Angela Lansbury slips off her robe and eases herself into a bubble bath. “I think femininity and sexuality go hand in hand,” the Murder, She Wrote star gushes, her toes curling as she splays her legs out of the tub. “It used to be thought that women lose interest in sex after menopause, but now we know that just isn’t true.” To drive home her point, she proceeds to plunge her hand beneath the bubbles, her head rolling back in ecstasy.
This is from Lansbury’s Positive Moves – not specialist pornography but an exercise video that’s been immortalised today in weirder corners of the internet. Lansbury’s video is a well-intentioned one, targeted towards the over-fifties and preaching the importance of self-love and keeping fit. It’s also deranged, just as so many celebrity exercise tapes from the era were.
While today celebrity workout tapes tend to be the reserve of the D-list, or usurped by the Instagram Live workout, the late Eighties and early Nineties saw a boom in bonafide stars stretching and bending for the masses. Among those riding on the lycra-clad coattails of Jane Fonda, who revolutionised the VHS at-home workout, were Cher, Shirley MacLaine and Mark Wahlberg (or “Marky Mark”, as he was then known). Ludicrous, wooden and uncomfortably sexual, their tapes are hard-bodied time capsules of an era in which we thought the only thing separating us from a Hollywood physique was not jazzercising hard enough. In a strange plot twist, they’ve also become summer 2020 must-haves.
“Since lockdown started, we’ve sold out of absolutely every fitness video you can think of,” says Luke Mitchell, who runs Gaming Squad, an eBay store that has made him the biggest seller of vintage VHS in the UK. “Rosemary Conley has gone through the roof. Cher: Body Confidence, Cher: A New Attitude – they’ve all gone. We’ve sold 12 copies of Mr Motivator videos since March. My theory is that a lot of the people now who have major disposable incomes are going to be in their late twenties to late forties, and it’s their memories that they’re buying. It’s nostalgia.
“They also do seem a lot more fun than modern fitness DVDs, or people like Joe Wicks,” he continues. “I was watching some of the Rosemary Conley ones and how she didn’t have a heart attack, I don’t know. But some people must like that and the fact that they’re properly going for it. And that they’re old school and cheesy.”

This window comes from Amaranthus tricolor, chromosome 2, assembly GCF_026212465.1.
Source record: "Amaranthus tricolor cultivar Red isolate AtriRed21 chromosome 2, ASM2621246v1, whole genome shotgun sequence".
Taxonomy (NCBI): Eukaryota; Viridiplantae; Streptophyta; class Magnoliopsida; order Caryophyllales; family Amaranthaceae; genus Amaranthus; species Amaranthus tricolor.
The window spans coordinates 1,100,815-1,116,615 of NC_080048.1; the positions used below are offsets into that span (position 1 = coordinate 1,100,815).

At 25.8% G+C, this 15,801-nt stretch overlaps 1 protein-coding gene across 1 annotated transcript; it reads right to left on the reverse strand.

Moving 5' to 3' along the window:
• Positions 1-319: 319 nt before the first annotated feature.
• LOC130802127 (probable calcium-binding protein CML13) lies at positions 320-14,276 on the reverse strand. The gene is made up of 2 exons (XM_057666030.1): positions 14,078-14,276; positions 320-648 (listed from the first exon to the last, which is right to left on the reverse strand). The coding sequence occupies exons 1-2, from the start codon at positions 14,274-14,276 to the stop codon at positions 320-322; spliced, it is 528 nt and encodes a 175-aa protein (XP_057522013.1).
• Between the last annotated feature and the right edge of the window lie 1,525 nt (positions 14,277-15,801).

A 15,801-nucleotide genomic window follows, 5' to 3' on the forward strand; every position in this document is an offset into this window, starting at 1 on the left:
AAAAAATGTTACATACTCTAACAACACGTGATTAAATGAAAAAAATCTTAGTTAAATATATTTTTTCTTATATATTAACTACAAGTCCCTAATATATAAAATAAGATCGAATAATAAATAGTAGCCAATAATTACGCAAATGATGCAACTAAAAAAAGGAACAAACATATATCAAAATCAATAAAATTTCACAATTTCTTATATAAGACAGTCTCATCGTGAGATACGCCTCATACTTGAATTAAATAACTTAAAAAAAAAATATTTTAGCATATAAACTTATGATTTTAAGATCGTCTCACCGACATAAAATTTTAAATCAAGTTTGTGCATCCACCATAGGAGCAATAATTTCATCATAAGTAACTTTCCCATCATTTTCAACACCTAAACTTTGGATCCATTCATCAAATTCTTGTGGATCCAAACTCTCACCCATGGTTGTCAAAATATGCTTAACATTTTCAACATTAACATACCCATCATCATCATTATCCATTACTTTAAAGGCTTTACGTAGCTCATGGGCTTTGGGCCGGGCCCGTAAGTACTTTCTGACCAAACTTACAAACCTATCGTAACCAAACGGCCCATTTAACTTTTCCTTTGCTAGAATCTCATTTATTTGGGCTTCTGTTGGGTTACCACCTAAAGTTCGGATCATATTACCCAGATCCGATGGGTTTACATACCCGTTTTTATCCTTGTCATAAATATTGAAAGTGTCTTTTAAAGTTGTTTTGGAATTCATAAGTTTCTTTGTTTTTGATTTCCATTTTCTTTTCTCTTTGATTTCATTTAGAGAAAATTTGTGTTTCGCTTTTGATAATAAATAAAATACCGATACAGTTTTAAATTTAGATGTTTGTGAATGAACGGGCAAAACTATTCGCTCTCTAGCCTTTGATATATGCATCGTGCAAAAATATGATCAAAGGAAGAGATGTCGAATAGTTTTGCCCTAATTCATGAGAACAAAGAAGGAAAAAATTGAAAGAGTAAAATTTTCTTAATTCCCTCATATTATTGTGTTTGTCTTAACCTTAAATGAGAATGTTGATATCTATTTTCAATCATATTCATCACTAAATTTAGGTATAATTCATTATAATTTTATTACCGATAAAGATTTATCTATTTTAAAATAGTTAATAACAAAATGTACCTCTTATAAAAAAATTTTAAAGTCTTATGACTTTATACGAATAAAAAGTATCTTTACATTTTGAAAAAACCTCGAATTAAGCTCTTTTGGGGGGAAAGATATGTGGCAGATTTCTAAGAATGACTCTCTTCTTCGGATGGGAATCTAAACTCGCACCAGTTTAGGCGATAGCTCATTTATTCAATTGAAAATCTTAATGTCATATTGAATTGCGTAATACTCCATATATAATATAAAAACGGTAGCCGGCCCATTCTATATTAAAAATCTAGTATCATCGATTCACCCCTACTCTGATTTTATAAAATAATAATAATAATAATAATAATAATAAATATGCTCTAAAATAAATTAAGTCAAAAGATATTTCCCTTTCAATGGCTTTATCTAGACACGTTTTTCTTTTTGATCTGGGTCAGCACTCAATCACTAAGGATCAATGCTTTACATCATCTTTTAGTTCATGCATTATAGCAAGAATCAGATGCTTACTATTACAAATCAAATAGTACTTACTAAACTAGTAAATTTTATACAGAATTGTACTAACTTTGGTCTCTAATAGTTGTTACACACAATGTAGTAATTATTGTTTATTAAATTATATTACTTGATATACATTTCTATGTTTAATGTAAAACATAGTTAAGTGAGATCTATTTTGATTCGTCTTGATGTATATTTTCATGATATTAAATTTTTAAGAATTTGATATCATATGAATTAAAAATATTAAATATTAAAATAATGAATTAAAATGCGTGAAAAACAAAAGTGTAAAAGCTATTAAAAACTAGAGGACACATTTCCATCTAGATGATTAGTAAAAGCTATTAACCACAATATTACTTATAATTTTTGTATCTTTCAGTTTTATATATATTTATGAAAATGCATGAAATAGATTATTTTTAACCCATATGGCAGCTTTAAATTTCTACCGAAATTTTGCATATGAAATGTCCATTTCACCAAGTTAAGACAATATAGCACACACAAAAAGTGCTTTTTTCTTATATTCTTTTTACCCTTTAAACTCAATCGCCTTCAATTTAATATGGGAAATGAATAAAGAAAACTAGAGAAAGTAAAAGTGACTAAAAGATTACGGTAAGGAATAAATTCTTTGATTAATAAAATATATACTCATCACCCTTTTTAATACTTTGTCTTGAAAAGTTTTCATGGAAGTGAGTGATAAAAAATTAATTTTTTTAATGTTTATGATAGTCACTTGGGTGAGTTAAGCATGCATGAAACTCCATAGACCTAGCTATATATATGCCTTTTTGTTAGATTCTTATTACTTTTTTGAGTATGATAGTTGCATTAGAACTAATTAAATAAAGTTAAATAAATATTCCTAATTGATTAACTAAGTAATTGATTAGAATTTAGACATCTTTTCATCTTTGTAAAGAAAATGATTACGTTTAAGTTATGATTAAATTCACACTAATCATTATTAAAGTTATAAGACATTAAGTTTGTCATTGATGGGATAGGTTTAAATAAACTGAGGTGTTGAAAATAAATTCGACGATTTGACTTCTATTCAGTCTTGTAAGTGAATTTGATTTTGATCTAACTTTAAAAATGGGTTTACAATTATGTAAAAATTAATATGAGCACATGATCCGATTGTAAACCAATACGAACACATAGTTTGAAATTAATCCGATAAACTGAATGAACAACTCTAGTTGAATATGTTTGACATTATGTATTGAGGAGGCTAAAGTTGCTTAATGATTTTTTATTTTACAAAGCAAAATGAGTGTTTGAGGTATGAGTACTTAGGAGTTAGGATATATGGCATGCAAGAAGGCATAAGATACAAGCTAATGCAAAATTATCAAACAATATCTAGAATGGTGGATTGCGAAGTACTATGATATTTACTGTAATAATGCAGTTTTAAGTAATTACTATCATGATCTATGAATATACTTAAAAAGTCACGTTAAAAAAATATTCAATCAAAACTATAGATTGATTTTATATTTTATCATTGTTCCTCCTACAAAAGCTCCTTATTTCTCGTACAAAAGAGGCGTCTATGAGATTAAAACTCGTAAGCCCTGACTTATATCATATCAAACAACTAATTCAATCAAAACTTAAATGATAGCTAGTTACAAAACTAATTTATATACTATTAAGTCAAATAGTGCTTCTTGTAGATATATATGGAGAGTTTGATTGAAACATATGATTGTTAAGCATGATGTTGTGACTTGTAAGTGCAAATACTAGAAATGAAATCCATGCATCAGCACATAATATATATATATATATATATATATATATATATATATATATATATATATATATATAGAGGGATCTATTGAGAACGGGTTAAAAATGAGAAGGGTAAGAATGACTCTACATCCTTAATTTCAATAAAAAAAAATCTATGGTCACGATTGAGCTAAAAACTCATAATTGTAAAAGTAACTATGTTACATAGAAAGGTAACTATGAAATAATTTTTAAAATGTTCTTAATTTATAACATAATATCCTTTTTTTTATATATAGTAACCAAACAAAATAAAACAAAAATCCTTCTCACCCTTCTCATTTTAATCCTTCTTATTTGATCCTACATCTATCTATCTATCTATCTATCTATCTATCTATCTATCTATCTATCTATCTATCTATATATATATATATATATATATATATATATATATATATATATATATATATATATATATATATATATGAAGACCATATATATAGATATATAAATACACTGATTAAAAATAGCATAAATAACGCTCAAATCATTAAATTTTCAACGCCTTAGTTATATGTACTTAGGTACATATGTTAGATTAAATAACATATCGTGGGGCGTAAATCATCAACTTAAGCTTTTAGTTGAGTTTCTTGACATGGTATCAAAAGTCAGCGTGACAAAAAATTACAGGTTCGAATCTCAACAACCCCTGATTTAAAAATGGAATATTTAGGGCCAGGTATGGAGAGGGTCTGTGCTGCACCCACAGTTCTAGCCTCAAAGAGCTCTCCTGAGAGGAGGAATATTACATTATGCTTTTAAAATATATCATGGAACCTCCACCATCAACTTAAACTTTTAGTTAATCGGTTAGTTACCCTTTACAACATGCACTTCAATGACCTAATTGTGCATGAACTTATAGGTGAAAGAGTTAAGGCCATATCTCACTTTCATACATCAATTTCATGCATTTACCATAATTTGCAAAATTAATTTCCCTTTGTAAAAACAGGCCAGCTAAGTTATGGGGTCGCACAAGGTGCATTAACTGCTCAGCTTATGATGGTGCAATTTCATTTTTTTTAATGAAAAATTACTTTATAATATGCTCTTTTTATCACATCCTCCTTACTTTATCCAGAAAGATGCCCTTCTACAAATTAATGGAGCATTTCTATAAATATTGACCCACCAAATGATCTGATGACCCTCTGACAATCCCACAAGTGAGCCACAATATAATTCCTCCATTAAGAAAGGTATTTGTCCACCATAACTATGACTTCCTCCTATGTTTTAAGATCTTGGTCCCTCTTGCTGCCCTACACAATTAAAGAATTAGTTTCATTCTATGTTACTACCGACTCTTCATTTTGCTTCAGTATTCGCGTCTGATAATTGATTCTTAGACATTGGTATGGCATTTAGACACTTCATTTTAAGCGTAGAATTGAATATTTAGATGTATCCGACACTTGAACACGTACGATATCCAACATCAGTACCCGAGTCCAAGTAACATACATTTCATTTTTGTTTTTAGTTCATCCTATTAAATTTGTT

It was Fonda that kickstarted not only the celebrity workout tape, but the VHS tape industry entirely. When she, a lifelong fitness fanatic, was approached in 1981 to front a VHS adaptation of her best-selling exercise book, she was initially perplexed. A book was one thing, videos seemed a step too far – there was little money in it, while few could even afford VHS players at the time, either. Stuart Karl, the CEO of a video distribution company, believed that a tape designed to be played over and over could kickstart an entire industry. It was only after Fonda realised a tape could help fund one of her political ventures, the California Campaign for Economic Democracy, that she said yes. It proved an enormous success, selling more than 200,000 copies in its first year of release.
“Women began to hear about it,” Fonda recalled in 2012. “Friends were telling each other, ‘Hey, check this out! This really works!’ VCR players became cheaper as the demand grew and, before I knew it, 17 million of that original video had been sold and I was inducted into the Video Hall of Fame – the first non-engineer to receive that honour.”
Fonda’s tapes sparked a wave of imitators – the Oscar winner also giving a nascent exercise industry an elite cachet that it didn’t previously possess. No star proved too big for the VHS workout market, and Fonda ended up making so much money from her tapes that she declared her retirement from acting in 1991 (it would last until 2005). Today, Fonda’s tapes, most of which have been transferred to DVD, remain bestsellers. On the vintage VHS market, they’re treated like gold dust. Other celebrity fitness tapes from Fonda’s era are equally scarce.
Also incredibly popular on the VHS fitness circuit is Linnea Quigley’s Horror Workout, which features zombies doing aerobics and a spooky slumber party that rapidly becomes a fitness class. Quigley, a B-movie icon best known for her roles in cult horror films including The Return of the Living Dead, Hollywood Chainsaw Hookers and Night of the Demons, achieved the seemingly impossible: a tongue-in-cheek workout film that is sexy, scary, and actually good for your health.